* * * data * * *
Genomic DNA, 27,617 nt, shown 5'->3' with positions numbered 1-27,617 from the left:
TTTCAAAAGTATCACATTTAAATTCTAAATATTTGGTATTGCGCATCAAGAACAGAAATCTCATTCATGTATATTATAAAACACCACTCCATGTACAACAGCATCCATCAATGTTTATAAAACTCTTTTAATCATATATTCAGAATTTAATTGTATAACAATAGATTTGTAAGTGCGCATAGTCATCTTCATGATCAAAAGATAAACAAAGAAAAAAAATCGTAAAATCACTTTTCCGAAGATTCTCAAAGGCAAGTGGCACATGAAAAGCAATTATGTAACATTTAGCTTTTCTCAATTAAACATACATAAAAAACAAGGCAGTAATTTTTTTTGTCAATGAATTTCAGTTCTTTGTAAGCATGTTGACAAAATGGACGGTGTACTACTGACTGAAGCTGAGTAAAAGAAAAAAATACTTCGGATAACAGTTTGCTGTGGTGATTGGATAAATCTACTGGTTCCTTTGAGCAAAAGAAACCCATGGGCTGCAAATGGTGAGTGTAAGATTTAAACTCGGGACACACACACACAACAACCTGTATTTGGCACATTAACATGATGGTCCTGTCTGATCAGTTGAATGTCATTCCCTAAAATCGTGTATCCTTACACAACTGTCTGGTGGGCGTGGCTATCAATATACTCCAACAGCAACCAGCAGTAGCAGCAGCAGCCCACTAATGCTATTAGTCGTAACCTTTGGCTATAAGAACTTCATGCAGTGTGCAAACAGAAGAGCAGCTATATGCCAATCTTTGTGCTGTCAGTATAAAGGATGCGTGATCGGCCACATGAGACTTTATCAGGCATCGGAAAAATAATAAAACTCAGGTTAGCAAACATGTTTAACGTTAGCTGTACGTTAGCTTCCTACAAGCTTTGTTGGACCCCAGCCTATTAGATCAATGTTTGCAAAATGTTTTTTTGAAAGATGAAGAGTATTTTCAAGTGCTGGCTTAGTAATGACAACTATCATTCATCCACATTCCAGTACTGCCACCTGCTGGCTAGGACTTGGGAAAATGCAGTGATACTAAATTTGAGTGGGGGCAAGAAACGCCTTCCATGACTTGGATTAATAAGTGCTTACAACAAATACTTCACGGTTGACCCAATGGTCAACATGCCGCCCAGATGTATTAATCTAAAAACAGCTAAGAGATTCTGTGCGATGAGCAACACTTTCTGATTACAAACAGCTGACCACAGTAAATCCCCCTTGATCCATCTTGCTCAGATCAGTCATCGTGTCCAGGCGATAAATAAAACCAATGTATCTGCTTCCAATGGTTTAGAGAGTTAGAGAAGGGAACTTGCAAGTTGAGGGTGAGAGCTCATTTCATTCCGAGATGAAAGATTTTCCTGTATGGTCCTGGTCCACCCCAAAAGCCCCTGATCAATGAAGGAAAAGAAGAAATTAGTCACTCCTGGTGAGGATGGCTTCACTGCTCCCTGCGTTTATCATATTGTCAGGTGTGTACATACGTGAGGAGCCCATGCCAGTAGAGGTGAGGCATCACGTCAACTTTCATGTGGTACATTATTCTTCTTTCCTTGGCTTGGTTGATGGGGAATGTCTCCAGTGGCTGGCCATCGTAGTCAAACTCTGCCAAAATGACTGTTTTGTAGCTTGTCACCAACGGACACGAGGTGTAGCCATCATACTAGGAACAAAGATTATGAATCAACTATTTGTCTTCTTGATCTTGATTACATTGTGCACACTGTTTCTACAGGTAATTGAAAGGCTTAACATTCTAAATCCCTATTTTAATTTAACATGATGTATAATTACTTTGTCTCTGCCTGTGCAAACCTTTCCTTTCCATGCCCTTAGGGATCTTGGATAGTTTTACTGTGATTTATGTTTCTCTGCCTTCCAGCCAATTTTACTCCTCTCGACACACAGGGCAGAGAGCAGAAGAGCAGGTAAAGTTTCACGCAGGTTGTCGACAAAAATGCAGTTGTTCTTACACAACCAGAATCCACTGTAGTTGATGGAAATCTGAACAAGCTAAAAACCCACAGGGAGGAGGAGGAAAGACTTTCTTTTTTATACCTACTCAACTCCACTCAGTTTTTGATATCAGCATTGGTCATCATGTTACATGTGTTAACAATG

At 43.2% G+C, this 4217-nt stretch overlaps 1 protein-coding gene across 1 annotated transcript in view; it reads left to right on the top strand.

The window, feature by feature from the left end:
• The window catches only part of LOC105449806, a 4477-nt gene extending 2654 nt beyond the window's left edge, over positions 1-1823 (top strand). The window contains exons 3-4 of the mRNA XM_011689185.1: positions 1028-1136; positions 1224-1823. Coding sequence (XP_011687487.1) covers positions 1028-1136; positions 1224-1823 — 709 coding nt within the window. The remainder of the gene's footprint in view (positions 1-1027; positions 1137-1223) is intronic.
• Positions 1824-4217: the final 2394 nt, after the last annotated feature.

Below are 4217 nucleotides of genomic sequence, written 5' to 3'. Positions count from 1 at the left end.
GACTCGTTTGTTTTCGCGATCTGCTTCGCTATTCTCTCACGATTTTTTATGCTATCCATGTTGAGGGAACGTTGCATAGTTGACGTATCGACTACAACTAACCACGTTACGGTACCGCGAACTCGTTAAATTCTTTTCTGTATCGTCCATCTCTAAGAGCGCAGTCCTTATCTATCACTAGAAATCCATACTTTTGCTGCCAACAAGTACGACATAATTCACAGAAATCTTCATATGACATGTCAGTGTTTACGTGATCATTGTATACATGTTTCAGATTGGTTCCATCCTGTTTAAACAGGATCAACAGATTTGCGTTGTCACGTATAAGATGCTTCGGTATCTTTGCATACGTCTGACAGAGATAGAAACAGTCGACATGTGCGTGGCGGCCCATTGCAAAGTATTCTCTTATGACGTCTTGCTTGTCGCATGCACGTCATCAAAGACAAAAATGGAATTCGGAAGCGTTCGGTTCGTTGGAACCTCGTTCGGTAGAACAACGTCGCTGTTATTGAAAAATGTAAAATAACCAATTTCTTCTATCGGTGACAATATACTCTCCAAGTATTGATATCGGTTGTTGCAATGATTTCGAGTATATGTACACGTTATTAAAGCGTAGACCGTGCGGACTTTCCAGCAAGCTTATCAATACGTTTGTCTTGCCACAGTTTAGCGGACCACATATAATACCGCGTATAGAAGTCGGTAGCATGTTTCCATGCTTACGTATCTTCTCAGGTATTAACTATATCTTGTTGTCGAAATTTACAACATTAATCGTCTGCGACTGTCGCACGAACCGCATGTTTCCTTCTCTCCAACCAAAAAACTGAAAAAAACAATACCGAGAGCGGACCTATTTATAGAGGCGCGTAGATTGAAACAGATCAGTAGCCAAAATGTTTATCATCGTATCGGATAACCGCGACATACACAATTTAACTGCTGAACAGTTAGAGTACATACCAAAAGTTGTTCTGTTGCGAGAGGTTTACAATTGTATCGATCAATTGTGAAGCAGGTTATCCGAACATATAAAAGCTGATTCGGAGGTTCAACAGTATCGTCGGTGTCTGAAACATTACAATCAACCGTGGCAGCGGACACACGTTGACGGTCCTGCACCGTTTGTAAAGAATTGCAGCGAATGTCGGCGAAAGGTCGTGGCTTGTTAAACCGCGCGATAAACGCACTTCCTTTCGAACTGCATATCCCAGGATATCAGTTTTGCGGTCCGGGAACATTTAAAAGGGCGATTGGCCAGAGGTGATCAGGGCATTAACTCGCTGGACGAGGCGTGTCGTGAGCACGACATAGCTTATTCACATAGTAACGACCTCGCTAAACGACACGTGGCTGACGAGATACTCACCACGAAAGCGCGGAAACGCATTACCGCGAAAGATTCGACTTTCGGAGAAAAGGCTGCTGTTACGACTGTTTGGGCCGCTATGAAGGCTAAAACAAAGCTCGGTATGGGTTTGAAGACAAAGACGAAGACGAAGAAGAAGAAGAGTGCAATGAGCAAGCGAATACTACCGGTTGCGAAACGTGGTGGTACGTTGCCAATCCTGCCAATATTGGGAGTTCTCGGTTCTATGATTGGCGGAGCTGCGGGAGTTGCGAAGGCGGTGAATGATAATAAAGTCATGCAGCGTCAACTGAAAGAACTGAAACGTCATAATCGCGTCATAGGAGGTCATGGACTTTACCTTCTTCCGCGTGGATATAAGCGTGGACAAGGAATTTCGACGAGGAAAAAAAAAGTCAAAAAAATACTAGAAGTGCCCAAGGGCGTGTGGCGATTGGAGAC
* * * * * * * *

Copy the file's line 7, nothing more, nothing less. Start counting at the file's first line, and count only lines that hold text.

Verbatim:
Below are 4217 nucleotides of genomic sequence, written 5' to 3'. Positions count from 1 at the left end.